Dose to the bladder neck is the most important predictor for acute and late toxicity after low-dose-rate prostate brachytherapy: Implications for establishing new dose constraints for treatment planning - Abstract

PURPOSE: To identify an anatomic structure predictive for acute (AUT) and late (LUT) urinary toxicity in patients with prostate cancer treated with low-dose-rate brachytherapy (LDR) with or without external beam radiation therapy (EBRT).

METHODS AND MATERIALS: From July 2002 to January 2013, 927 patients with prostate cancer (median age, 66 years) underwent LDR brachytherapy with Iodine 125 (n=753) or Palladium 103 (n=174) as definitive treatment (n=478) and as a boost (n=449) followed by supplemental EBRT (median dose, 50.4 Gy). Structures contoured on the computed tomographic (CT) scan on day 0 after implantation included prostate, urethra, bladder, and the bladder neck, defined as 5 mm around the urethra between the catheter balloon and the prostatic urethra. AUT and LUT were assessed with the Common Terminology Criteria for Adverse Events, version4. Clinical and dosimetric factors associated with AUT and LUT were analyzed with Cox regression and receiver operating characteristic analysis to calculate area under the receiver operator curve (ROC) (AUC).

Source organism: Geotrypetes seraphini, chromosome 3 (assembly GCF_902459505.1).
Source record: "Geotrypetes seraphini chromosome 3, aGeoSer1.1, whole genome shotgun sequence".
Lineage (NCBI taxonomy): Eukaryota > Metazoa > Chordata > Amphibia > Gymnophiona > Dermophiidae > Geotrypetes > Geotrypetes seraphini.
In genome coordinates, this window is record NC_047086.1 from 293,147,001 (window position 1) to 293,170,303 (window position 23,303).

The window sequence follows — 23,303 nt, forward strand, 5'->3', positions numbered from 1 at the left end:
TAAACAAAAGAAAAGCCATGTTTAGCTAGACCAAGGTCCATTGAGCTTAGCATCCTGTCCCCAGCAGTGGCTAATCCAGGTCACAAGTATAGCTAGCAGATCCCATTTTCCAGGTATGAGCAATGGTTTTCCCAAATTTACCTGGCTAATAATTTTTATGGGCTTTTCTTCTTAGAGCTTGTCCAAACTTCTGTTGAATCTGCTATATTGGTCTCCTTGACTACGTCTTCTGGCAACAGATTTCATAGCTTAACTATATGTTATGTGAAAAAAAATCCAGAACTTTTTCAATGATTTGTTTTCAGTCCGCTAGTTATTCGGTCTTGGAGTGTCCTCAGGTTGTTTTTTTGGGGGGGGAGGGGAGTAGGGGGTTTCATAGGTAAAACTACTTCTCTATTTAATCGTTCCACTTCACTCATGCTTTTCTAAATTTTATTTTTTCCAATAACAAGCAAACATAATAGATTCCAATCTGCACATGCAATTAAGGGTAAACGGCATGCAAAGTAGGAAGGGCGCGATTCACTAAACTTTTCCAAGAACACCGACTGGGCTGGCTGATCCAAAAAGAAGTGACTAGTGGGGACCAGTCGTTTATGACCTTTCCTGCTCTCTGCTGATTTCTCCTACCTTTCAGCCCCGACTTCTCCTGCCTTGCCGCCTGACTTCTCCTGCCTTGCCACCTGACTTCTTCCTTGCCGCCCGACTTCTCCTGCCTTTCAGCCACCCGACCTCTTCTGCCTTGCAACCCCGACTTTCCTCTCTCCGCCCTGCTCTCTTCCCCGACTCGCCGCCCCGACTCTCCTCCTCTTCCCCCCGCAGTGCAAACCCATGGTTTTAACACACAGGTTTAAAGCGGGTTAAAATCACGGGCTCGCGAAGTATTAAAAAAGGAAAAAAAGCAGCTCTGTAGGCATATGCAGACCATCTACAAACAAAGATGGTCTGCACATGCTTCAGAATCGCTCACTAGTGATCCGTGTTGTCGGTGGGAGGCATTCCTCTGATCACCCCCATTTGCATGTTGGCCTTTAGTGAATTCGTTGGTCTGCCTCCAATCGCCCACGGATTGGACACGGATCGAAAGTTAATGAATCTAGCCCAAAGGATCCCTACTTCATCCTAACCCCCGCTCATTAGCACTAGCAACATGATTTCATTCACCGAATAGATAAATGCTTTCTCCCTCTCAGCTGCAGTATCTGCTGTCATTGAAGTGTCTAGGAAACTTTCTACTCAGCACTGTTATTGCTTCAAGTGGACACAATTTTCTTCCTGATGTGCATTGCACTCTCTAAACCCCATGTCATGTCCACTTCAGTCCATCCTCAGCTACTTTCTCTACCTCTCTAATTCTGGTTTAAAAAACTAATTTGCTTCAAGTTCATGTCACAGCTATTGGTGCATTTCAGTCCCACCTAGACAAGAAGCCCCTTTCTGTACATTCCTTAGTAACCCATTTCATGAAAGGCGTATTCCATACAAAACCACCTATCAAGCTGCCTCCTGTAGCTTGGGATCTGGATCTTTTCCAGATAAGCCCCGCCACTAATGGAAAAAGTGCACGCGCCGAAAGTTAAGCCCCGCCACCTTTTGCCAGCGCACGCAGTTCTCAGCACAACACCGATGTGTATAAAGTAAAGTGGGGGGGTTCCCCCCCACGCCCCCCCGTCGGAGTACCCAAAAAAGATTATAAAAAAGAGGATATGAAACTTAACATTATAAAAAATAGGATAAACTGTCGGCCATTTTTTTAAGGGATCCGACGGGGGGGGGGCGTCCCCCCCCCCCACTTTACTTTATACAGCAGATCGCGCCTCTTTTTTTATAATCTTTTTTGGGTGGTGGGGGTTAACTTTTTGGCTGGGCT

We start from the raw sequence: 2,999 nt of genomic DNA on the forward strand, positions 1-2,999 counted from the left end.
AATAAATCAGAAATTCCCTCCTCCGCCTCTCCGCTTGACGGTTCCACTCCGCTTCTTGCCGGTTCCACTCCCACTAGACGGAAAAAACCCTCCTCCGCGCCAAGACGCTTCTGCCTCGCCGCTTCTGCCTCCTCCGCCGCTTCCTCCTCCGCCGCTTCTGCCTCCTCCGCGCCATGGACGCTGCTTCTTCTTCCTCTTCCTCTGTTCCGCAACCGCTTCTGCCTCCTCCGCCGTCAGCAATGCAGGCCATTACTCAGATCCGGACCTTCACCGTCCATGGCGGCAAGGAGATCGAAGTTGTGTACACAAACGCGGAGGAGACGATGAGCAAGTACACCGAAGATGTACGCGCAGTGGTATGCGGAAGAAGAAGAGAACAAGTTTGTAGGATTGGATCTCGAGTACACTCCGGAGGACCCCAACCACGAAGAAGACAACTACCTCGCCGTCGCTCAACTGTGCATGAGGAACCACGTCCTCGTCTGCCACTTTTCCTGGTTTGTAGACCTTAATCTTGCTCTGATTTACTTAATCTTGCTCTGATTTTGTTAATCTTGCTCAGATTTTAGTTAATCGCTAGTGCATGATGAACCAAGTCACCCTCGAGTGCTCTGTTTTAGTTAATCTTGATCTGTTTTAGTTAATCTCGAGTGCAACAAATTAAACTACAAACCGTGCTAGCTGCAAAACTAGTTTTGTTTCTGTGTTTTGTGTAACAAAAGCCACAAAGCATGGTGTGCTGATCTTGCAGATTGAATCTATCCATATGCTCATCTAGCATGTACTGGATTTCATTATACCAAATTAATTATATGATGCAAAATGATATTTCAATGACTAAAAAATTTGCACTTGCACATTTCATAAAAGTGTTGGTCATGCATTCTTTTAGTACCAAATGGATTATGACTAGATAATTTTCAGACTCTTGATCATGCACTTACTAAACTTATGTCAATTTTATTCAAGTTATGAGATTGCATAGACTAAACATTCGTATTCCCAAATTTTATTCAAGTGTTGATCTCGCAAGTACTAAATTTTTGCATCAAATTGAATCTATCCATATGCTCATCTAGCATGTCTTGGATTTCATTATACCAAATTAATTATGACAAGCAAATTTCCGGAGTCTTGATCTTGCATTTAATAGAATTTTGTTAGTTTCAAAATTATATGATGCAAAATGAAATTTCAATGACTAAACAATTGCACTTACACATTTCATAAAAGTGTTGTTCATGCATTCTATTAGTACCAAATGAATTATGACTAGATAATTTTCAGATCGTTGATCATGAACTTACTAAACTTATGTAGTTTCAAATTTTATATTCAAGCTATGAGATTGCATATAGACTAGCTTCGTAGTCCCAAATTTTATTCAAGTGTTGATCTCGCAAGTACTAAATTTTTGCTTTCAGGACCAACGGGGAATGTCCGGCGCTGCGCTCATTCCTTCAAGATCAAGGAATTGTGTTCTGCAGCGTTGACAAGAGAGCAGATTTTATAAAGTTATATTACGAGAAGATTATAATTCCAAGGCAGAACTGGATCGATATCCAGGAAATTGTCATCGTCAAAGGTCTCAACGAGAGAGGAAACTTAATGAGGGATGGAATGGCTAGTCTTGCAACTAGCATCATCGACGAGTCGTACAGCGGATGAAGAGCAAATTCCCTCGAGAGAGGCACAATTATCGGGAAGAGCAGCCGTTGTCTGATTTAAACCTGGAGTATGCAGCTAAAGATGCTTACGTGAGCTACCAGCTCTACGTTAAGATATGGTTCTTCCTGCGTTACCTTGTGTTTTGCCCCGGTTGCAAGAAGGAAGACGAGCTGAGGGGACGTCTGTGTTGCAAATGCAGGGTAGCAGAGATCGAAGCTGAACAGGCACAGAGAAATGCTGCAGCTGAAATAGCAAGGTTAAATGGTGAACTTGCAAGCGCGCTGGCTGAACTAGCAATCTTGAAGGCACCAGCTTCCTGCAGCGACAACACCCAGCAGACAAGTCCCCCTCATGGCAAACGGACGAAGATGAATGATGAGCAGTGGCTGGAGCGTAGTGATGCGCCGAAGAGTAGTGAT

RESULTS: Grade ≥2 AUT and grade ≥2 LUT occurred in 520 patients (56%) and 154 patients (20%), respectively. No grade 4 toxicities were observed. Bladder neck D2cc retained a significant association with AUT (hazard ratio [HR], 1.03; 95% confidence interval [CI], 1.03-1.04; P< .0001) and LUT (HR, 1.01; 95% CI, 1.00-1.03; P=.014) on multivariable analysis. In a comparison of bladder neck with the standard dosimetric variables by use of ROC analysis (prostate V100 >90%, D90 >100%, V150 >60%, urethra D20 >130%), bladder neck D2cc >50% was shown to have the strongest prognostic power for AUT (AUC, 0.697; P< .0001) and LUT (AUC, 0.620; P< .001).

CONCLUSIONS: Bladder neck D2cc >50% was the strongest predictor for grade ≥2 AUT and LUT in patients treated with LDR brachytherapy. These data support inclusion of bladder neck constraints into brachytherapy planning to decrease urinary toxicity.

Written by:
Hathout L, Folkert MR, Kollmeier MA, Yamada Y, Cohen GN, Zelefsky MJ.   Are you the author?
Department of Radiation Oncology, Memorial Sloan Kettering Cancer Center, New York, New York; Department of Medical Physics, Memorial Sloan Kettering Cancer Center, New York, New York.  

Reference: Int J Radiat Oncol Biol Phys. 2014 Oct 1;90(2):312-9.
doi: 10.1016/j.ijrobp.2014.06.031


PubMed Abstract
PMID: 25304791

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